I’ll re-emphasise the previous quote; the most important thing to focus on when writing a commit message is why. Why was the change required? Why did you use the approach you chose (and not another)? Why should you be allowed to ever make code changes again?
To keep our future selves (and our colleagues) sane, we need to focus on the why, because the what and the how are contained as evidence in the code itself. But I cannot determine from the code that you got some advice from a mentor, or found a relevant answer on StackOverflow. I can’t tell that you considered a more efficient, yet more complex, algorithm, but didn’t have the time to fully understand and test it. I can’t tell that you wrote this code expecting that users never use the letter ‘Q’ in their input. Leaving these sorts of hints for your (future) self can only ever help when you need to understand the nature and reason for some section of code.
If you can’t take a minute to describe your change in detail with a very strong focus on the why, or the commit is too large to encapsulate with a sensible message, then don’t make the commit. Take some extra minutes now, and save yourself hours later.
Step 2: Test your failure paths
Please don’t be one of those developers who test only the ‘happy path’ through their code and then proudly declare it “finished”. Nothing could be further from the truth, or more disrespectful of your colleagues and customers.
I have lost countless man-days integrating or testing someone else’s code only to find that as soon as I step off the tightrope of inputs and state this developer relied on, I have broken the system. Taking some time to test your own code for failures, both saves someone else’s time doing it for you (and having to raise defects against your work), and saves yourself time in the future trying to diagnose faults when they hit production and your inputs and states can no longer be guaranteed.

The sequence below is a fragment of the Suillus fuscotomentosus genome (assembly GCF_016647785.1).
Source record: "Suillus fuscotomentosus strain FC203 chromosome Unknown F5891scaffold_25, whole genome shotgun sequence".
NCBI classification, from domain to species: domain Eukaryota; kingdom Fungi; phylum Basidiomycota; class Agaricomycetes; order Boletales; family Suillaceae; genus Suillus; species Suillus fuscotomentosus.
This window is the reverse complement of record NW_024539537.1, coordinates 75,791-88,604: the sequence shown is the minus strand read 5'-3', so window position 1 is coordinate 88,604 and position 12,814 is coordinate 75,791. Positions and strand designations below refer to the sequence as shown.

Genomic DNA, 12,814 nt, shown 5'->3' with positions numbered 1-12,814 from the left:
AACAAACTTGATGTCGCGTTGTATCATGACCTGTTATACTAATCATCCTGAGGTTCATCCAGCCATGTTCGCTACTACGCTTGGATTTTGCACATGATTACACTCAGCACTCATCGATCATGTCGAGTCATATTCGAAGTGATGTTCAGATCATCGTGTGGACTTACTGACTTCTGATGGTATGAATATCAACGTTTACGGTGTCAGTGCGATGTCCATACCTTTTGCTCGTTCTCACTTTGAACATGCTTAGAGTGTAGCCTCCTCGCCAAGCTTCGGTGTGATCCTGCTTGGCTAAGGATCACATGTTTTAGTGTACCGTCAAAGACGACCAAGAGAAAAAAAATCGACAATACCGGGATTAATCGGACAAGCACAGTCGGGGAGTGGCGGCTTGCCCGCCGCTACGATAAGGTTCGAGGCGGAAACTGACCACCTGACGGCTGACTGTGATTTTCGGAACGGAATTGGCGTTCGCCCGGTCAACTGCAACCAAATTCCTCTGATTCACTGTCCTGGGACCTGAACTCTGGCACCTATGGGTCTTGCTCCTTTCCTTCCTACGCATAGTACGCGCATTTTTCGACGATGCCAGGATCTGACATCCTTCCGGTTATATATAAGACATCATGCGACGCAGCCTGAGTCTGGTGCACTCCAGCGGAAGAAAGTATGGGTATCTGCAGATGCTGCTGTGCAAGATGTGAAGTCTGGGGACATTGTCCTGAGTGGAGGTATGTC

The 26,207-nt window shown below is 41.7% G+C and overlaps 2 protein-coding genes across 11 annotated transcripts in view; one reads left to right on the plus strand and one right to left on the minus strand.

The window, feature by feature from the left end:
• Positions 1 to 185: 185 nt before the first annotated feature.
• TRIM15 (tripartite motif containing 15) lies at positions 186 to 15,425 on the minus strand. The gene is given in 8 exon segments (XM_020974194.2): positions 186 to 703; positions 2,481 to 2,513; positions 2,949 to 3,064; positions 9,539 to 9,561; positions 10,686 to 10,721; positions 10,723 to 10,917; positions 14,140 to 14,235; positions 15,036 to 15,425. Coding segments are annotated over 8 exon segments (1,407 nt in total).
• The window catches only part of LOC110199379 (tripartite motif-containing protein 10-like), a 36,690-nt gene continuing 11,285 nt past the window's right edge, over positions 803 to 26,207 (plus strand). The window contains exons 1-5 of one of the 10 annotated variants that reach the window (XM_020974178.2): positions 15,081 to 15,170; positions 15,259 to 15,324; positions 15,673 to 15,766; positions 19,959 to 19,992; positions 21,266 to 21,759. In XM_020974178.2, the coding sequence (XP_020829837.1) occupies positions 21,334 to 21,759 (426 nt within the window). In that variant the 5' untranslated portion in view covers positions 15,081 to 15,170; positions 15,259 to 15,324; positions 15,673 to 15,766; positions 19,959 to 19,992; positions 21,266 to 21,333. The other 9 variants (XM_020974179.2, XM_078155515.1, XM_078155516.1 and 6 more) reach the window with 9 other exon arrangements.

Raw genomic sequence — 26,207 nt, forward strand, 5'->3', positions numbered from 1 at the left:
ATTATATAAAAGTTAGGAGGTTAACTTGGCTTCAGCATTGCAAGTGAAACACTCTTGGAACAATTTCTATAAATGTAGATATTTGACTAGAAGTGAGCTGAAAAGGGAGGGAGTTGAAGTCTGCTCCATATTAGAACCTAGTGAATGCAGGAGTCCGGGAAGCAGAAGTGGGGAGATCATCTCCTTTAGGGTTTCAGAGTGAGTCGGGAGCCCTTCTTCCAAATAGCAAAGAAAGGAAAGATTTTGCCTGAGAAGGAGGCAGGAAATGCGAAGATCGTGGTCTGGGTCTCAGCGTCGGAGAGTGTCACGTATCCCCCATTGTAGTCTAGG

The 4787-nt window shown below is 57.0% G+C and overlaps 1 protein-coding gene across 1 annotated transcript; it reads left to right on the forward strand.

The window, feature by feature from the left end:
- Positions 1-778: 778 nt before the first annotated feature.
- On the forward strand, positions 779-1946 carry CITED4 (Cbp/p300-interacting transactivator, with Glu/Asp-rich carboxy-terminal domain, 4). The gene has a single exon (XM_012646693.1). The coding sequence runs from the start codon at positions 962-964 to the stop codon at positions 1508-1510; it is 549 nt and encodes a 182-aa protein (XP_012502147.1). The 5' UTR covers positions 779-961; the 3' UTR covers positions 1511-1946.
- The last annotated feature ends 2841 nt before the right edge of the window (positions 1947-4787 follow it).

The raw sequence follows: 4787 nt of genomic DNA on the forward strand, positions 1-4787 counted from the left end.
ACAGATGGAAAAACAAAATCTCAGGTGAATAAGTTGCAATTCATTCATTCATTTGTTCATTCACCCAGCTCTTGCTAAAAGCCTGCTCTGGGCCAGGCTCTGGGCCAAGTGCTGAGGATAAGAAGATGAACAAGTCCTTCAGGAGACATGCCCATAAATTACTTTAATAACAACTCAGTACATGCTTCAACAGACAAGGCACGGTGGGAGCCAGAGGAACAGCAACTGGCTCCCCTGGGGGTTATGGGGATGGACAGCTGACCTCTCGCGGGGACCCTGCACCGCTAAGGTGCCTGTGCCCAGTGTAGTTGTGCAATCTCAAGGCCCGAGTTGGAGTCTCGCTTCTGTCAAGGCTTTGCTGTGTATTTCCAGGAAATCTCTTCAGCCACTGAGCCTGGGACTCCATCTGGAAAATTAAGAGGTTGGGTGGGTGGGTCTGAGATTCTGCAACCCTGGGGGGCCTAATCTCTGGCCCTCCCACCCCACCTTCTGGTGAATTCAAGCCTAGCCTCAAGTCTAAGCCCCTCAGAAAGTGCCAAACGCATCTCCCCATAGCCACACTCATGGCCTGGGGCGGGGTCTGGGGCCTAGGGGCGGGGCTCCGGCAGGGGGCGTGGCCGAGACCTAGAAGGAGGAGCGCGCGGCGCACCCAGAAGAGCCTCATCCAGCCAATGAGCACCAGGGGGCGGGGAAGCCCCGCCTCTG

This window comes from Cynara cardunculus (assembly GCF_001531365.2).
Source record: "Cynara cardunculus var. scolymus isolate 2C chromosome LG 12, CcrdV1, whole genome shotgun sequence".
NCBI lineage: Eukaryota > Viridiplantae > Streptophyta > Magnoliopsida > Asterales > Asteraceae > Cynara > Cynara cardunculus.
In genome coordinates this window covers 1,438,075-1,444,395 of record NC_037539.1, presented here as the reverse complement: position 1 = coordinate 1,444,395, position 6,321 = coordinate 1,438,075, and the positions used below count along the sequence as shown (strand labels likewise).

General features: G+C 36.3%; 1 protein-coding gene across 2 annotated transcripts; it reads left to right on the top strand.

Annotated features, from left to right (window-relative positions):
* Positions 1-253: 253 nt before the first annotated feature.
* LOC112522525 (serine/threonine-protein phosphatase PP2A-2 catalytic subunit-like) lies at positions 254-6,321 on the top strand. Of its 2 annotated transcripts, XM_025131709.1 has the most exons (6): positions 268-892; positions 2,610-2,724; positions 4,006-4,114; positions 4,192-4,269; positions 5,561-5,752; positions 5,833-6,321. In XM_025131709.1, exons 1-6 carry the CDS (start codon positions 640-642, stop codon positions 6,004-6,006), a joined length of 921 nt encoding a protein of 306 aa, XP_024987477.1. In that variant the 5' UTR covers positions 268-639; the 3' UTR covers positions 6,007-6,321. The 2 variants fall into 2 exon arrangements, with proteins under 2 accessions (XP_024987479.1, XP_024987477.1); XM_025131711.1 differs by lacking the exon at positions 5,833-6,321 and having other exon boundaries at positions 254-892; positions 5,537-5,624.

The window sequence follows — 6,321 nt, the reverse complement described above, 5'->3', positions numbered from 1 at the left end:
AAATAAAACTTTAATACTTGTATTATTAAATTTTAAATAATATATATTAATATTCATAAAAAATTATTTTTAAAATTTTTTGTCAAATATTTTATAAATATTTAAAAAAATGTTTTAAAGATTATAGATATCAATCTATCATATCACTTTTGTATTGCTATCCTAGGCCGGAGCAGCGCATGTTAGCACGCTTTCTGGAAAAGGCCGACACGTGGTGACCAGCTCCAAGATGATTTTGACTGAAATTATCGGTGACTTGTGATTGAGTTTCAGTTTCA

Save yourself the pain of live-debugging production faults in mission-critical systems , and assume that your code is going to fail. Become a coding pessimist. If you assume your code can fail, you’ll start to see all the ways in which it will.
Believe me, it’s easier and faster to fix now than it is once the customers get hold of it.
Step 3: Assume a fail-early mentality as your default
This is a tricky one, and I’ve had arguments lively debates on this topic many times before. Some folks would advocate taking this approach to the extreme; “If anything goes wrong, crash”. Some folks will take the opposite extreme; “If something goes wrong, just ignore it!” (and maybe throw in a restart or retry). Some systems are explicitly designed around this latter mentality (for example the automatic Application Pool recycling in IIS which caters for the likely scenario of memory leak due to poor code or the .NET large object heap fragmentation, by hiding the problem on your behalf).